Posted by: Anonymous Coward
on August 11, 2004 01:42 AM
> The attacker would need to see your network traffic
I don't think it is valid to make that assumption -- a successful port-knock attack could rely on brute force or buffer-overflow and not on snooping. For example, The author said that a poor port-knock implementation could result in an 8-knock sequence against a list of only 32 'knockable' ports, which would be equivalent to a 40-bit key. This scenario could theoretically be successfully attacked by brute force (using an automated tool trying every possible combination until the correct sequence is found).
Similarly, a buffer-overflow attack could exploit a flaw in the port-knock implementation. What if the service listening for port-knocks experiences a buffer overflow if 40 knocks occur on a single port in a 3 second period? This kind of failure could lead to denial-of-service atttacks (at best) or could be combined with other exploits to compromise the server (at worst).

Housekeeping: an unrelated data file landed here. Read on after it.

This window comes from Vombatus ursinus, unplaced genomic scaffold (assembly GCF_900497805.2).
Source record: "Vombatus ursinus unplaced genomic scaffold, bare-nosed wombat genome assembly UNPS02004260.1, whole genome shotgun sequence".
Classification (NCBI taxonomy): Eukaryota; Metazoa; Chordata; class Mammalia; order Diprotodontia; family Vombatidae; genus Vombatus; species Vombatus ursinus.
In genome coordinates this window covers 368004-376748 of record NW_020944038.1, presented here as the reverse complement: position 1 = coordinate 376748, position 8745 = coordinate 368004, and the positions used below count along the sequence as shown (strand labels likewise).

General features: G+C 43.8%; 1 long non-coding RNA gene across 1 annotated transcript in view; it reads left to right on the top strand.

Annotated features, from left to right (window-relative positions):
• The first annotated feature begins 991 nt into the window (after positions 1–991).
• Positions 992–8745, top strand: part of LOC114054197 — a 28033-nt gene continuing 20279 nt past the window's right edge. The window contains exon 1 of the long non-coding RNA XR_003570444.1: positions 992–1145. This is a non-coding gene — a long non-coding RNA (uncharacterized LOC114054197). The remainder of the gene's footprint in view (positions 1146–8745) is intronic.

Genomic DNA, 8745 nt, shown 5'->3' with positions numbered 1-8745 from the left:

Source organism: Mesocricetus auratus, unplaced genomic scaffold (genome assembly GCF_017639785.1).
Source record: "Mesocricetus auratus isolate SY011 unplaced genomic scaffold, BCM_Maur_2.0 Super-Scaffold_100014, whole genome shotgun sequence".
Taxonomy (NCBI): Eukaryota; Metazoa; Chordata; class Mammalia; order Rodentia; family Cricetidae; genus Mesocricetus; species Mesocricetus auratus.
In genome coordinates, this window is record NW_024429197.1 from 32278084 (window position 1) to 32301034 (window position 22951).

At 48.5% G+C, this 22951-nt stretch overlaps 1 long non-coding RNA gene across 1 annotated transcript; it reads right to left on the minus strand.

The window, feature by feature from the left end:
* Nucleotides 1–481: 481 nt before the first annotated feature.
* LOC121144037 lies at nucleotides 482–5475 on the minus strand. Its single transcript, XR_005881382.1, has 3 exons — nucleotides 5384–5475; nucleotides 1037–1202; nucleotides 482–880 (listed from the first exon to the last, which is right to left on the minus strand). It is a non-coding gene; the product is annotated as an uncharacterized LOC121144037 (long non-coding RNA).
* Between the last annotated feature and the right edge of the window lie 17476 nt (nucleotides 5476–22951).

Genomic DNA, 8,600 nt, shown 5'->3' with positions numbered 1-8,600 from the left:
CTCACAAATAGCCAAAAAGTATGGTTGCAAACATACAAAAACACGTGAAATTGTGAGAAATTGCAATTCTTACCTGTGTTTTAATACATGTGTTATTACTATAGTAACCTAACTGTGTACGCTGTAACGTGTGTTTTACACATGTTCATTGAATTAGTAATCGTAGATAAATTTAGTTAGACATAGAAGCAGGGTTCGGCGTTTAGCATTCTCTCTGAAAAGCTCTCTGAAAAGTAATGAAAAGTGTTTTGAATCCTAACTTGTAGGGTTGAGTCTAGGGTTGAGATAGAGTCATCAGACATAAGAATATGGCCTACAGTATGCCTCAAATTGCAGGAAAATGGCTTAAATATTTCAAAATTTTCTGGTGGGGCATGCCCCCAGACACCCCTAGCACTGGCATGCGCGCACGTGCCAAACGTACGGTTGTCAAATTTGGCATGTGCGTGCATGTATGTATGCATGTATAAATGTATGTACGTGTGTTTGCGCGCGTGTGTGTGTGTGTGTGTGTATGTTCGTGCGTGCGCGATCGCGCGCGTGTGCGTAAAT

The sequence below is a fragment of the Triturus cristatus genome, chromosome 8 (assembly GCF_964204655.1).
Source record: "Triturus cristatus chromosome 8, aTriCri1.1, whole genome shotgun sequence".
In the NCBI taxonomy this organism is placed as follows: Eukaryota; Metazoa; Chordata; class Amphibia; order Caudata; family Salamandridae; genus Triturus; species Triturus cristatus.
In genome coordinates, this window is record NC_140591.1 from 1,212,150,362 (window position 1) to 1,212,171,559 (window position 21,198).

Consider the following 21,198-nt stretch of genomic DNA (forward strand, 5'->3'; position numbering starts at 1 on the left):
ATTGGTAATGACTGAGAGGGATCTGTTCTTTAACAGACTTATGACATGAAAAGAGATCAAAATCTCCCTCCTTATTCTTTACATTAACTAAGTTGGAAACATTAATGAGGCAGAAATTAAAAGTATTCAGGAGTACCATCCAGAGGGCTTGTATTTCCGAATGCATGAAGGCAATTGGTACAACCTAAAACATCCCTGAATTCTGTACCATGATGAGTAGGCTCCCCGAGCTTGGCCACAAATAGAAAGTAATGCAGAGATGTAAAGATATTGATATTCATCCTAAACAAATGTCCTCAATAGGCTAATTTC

Obviously, neither of those examples requires any knowledge of the user's port sequence whatsoever.
I'm not saying (and neither is the author) that port knocking is worthless or easily compromised, but it isn't as secure as it might first appear to those that aren't aware of security architectures and the strategies employed to attack them. The author is pointing out that the 'stealth' aspect advertised as a key feature of port knocking is not the magic bullet it is made out to be, and that using a simple service (port connectivity) in a non-standard way (port-knocking) may result in non-obvious security flaws.
I'm inclined just to stick with SSH also.<nobr> <wbr></nobr>:^]